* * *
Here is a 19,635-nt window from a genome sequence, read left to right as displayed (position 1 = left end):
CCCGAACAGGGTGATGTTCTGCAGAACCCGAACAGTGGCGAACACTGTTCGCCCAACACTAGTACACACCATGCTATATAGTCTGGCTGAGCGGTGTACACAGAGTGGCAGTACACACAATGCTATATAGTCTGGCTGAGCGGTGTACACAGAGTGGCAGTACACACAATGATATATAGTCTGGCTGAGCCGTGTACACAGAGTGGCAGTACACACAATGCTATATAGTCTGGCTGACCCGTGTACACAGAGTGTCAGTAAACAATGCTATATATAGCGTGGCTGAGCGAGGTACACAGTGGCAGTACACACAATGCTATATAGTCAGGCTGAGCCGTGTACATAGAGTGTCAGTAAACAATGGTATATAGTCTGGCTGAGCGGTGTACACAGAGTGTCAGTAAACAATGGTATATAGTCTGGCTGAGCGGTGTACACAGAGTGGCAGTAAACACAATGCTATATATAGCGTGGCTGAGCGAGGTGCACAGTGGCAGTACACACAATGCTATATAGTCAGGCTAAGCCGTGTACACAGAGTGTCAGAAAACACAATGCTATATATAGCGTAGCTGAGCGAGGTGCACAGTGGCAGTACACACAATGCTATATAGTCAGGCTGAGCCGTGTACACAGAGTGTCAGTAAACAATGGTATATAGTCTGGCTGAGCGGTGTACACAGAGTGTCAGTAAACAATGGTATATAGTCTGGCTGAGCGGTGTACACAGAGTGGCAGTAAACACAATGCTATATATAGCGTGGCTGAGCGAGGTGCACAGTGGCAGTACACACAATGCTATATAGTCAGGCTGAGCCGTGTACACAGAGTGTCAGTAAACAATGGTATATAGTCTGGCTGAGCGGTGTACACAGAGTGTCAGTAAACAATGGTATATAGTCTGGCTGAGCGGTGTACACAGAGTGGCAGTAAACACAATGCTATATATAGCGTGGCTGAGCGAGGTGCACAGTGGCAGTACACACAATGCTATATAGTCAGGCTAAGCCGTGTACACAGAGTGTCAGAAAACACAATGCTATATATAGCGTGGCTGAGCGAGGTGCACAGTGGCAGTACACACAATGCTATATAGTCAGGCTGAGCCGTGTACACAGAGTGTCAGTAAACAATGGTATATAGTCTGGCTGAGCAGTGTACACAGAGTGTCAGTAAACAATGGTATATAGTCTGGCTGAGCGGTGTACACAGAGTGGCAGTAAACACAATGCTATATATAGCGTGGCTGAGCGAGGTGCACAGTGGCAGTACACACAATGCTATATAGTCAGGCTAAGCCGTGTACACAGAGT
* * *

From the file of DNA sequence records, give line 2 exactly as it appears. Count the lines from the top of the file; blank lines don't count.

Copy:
CCCGAACAGGGTGATGTTCTGCAGAACCCGAACAGTGGCGAACACTGTTCGCCCAACACTAGTACACACCATGCTATATAGTCTGGCTGAGCGGTGTACACAGAGTGGCAGTACACACAATGCTATATAGTCTGGCTGAGCGGTGTACACAGAGTGGCAGTACACACAATGATATATAGTCTGGCTGAGCCGTGTACACAGAGTGGCAGTACACACAATGCTATATAGTCTGGCTGACCCGTGTACACAGAGTGTCAGTAAACAATGCTATATATAGCGTGGCTGAGCGAGGTACACAGTGGCAGTACACACAATGCTATATAGTCAGGCTGAGCCGTGTACATAGAGTGTCAGTAAACAATGGTATATAGTCTGGCTGAGCGGTGTACACAGAGTGTCAGTAAACAATGGTATATAGTCTGGCTGAGCGGTGTACACAGAGTGGCAGTAAACACAATGCTATATATAGCGTGGCTGAGCGAGGTGCACAGTGGCAGTACACACAATGCTATATAGTCAGGCTAAGCCGTGTACACAGAGTGTCAGAAAACACAATGCTATATATAGCGTAGCTGAGCGAGGTGCACAGTGGCAGTACACACAATGCTATATAGTCAGGCTGAGCCGTGTACACAGAGTGTCAGTAAACAATGGTATATAGTCTGGCTGAGCGGTGTACACAGAGTGTCAGTAAACAATGGTATATAGTCTGGCTGAGCGGTGTACACAGAGTGGCAGTAAACACAATGCTATATATAGCGTGGCTGAGCGAGGTGCACAGTGGCAGTACACACAATGCTATATAGTCAGGCTGAGCCGTGTACACAGAGTGTCAGTAAACAATGGTATATAGTCTGGCTGAGCGGTGTACACAGAGTGTCAGTAAACAATGGTATATAGTCTGGCTGAGCGGTGTACACAGAGTGGCAGTAAACACAATGCTATATATAGCGTGGCTGAGCGAGGTGCACAGTGGCAGTACACACAATGCTATATAGTCAGGCTAAGCCGTGTACACAGAGTGTCAGAAAACACAATGCTATATATAGCGTGGCTGAGCGAGGTGCACAGTGGCAGTACACACAATGCTATATAGTCAGGCTGAGCCGTGTACACAGAGTGTCAGTAAACAATGGTATATAGTCTGGCTGAGCAGTGTACACAGAGTGTCAGTAAACAATGGTATATAGTCTGGCTGAGCGGTGTACACAGAGTGGCAGTAAACACAATGCTATATATAGCGTGGCTGAGCGAGGTGCACAGTGGCAGTACACACAATGCTATATAGTCAGGCTAAGCCGTGTACACAGAGT